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Six Mac OS X Security Shields

12.9. Six Mac OS X Security Shields
Mac OS X has a spectacular reputation for stability and security. At this writing, not a
single Mac OS X virus has emerged—a spectacular feature that makes Windows look
like a waste of time. There's no Windows-esque plague of spyware, either (downloaded
programs that do something sneaky behind your back). In fact, there isn't any Mac
spyware.
The usual rap is, "Well, that's because Windows is a much bigger target. What virus
writer is going to waste his time on a computer with eight percent market share?"
That may be part of the reason Mac OS X is virus-free. But Mac OS X has also been built
more intelligently from the ground up. Listed below are a few of the many drafty corners
of a typical operating system that Apple has solidly plugged:

The original Windows XP came with five of its ports open. Mac OS X has always
come from the factory with all of them shut and locked.
Ports are channels that remote computers use to connect to services on your
computer: one for instant messaging, one for Windows XP's remote-control
feature, and so on. It's fine to have them open if you're expecting visitors. But if
you've got an open port that exposes the soft underbelly of your computer without
your knowledge, you're in for a world of hurt. Open ports are precisely what
permitted viruses like Blaster to infiltrate millions of PCs. Microsoft didn't close
those ports until the Windows XP Service Pack 2.


Whenever a program tried to install itself in the original Windows XP, the
operating system went ahead and installed it, potentially without your awareness.
In Mac OS X, that never happens. You're notified at every juncture when anything
is trying to install itself on your Mac. In fact, you're even notified when you're
opening a disk image or .zip file that could contain an installable program (Figure
12-15).
Figure 12-15. Mac OS X hovers like a stage mother, always informing you
when you're at a point where something virusy could be happening. It warns
you when you download a compressed file that could contain a runnable
program (top), and even when an installer has to run a tiny subprogram
before the installation (bottom).


Unlike certain other operating systems, Mac OS X doesn't even let an a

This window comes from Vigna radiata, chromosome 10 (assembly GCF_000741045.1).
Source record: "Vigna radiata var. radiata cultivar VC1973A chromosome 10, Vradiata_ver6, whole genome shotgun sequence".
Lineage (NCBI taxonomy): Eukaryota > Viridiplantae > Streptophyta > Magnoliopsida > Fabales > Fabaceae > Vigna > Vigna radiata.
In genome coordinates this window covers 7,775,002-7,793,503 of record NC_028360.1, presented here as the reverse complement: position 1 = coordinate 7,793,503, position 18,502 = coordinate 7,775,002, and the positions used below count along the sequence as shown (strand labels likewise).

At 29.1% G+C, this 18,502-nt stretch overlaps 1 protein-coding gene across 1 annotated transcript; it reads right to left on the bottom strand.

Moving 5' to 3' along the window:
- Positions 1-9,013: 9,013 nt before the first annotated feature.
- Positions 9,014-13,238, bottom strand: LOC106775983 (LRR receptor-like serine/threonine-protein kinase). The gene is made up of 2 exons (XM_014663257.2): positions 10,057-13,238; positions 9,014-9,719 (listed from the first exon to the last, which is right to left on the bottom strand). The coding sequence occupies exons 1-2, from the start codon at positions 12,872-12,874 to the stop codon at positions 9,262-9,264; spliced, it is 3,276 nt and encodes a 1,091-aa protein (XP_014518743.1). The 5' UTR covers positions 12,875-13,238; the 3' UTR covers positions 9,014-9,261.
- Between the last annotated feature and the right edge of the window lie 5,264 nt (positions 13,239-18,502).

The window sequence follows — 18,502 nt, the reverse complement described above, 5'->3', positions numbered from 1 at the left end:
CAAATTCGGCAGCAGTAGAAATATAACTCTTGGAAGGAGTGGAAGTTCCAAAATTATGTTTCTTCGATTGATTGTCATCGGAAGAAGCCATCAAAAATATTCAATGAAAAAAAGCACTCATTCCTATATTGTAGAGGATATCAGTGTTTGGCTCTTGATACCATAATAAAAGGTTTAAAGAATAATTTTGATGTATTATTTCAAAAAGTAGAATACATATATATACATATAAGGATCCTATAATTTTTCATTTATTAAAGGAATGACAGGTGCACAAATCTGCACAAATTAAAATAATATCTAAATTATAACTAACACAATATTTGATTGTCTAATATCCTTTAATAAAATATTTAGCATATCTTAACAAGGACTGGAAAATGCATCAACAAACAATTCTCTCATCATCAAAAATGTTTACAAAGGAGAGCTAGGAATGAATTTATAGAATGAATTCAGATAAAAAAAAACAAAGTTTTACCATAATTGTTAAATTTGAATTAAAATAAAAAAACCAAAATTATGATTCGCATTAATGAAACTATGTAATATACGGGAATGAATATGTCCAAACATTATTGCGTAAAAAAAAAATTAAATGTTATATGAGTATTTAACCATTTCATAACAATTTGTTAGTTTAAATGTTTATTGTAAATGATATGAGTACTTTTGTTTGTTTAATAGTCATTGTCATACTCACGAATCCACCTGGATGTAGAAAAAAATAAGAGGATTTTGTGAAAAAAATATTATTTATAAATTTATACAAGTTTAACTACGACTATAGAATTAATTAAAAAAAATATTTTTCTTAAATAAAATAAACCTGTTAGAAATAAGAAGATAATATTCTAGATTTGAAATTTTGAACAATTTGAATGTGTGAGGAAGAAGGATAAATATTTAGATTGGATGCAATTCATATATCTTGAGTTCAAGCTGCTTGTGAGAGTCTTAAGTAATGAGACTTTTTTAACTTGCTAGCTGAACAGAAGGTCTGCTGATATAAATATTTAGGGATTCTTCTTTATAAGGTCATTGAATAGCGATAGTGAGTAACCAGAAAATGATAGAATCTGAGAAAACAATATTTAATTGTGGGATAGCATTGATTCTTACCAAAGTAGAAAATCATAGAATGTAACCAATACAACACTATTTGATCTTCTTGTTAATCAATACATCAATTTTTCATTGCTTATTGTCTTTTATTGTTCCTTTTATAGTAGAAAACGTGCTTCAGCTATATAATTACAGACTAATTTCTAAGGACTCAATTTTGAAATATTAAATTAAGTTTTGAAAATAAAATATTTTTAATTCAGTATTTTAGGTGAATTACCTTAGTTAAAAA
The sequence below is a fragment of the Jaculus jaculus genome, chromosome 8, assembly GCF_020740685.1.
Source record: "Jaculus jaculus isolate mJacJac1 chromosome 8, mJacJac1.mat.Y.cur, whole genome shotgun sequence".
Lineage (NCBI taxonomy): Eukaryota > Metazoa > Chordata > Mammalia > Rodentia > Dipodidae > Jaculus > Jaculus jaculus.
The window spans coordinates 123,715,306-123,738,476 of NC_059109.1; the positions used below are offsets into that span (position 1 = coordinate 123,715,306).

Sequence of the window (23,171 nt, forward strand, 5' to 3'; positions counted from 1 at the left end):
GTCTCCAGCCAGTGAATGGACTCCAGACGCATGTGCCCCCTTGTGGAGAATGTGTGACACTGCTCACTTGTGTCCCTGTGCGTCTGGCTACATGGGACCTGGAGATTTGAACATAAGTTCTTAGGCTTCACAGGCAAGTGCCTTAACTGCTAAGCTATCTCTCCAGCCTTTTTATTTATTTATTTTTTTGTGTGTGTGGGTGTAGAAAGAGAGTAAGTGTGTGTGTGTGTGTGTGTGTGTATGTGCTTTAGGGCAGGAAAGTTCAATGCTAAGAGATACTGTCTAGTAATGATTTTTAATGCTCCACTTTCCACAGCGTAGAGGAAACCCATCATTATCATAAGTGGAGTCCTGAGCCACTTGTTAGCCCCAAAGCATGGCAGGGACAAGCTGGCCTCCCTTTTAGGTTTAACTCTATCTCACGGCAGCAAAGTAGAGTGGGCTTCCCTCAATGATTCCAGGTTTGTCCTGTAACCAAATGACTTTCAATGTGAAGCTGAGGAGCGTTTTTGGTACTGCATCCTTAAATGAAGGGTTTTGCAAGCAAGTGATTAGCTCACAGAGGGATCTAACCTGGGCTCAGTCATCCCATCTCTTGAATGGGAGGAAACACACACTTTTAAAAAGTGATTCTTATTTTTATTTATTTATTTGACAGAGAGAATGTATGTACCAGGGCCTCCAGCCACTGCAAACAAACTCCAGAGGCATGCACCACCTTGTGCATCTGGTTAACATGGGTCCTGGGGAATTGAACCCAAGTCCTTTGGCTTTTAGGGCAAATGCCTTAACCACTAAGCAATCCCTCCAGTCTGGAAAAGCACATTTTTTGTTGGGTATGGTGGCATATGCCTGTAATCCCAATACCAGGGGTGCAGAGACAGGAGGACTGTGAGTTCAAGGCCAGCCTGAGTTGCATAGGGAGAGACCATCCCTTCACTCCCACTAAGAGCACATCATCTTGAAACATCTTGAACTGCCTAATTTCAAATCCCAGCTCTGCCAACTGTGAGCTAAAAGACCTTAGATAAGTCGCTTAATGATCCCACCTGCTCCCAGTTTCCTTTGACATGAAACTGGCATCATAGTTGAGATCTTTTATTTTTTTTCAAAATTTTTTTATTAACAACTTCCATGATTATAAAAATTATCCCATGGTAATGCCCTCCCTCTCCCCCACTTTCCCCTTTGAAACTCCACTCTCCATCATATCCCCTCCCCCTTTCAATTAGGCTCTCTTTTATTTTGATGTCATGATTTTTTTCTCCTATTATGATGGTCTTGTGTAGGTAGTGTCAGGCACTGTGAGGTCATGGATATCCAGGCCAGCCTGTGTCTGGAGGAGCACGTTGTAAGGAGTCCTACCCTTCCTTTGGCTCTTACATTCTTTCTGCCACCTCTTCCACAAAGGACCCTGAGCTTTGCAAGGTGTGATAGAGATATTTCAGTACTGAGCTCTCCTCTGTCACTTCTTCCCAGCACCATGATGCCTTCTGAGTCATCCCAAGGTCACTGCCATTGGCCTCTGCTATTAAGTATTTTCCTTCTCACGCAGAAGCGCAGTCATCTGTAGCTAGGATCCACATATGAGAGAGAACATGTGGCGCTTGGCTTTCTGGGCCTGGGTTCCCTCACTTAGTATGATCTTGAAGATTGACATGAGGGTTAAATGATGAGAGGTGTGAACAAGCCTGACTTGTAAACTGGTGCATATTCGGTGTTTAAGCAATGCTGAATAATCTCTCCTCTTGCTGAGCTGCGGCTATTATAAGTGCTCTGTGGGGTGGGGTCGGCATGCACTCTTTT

dministrator touch the files that drive the operating system itself without pestering
you to provide your password and grant it permission to do so. A Mac OS X virus
(if there were such a thing) could theoretically wipe out all of your files, but
wouldn't be able to access anyone else's stuff—and couldn't touch the operating
system itself.

You probably already know about the Finder's Secure Empty Trash option
(Section 2.6.2
). But an option on the Erase tab of the Disk Utility program can do
the same super-erasing of all free space on your hard drive. We're talking not just
erasing, but recording gibberish over the spots where your files once were—once,
seven times, or thirty-five times—utterly shattering any hope any hard-disk
recovery firm (or spy) might have had of recovering passwords or files from your
hard drive.

Safari's Private Browsing mode means that you can freely visit Web sites without
leaving any digital tracks—no history, no nothing (Section 20.1.5
).

Every time you try to download something, either in Safari or Mail, that contains
executable code (a program, in other words), a dialog box warns you that it could
conceivably harbor a virus—even if your download is compressed as a .zip or .sit
file (Figure 12-16
).
Figure 12-16. And still more warnings. This operating system intends to make
darned sure no program ever runs without your knowledge (which is how Windows
PCs get viruses and spyware).
It tries to protect you, for example, when you double-click a document and the
required program opens for the first time (top). It also warns you the first time you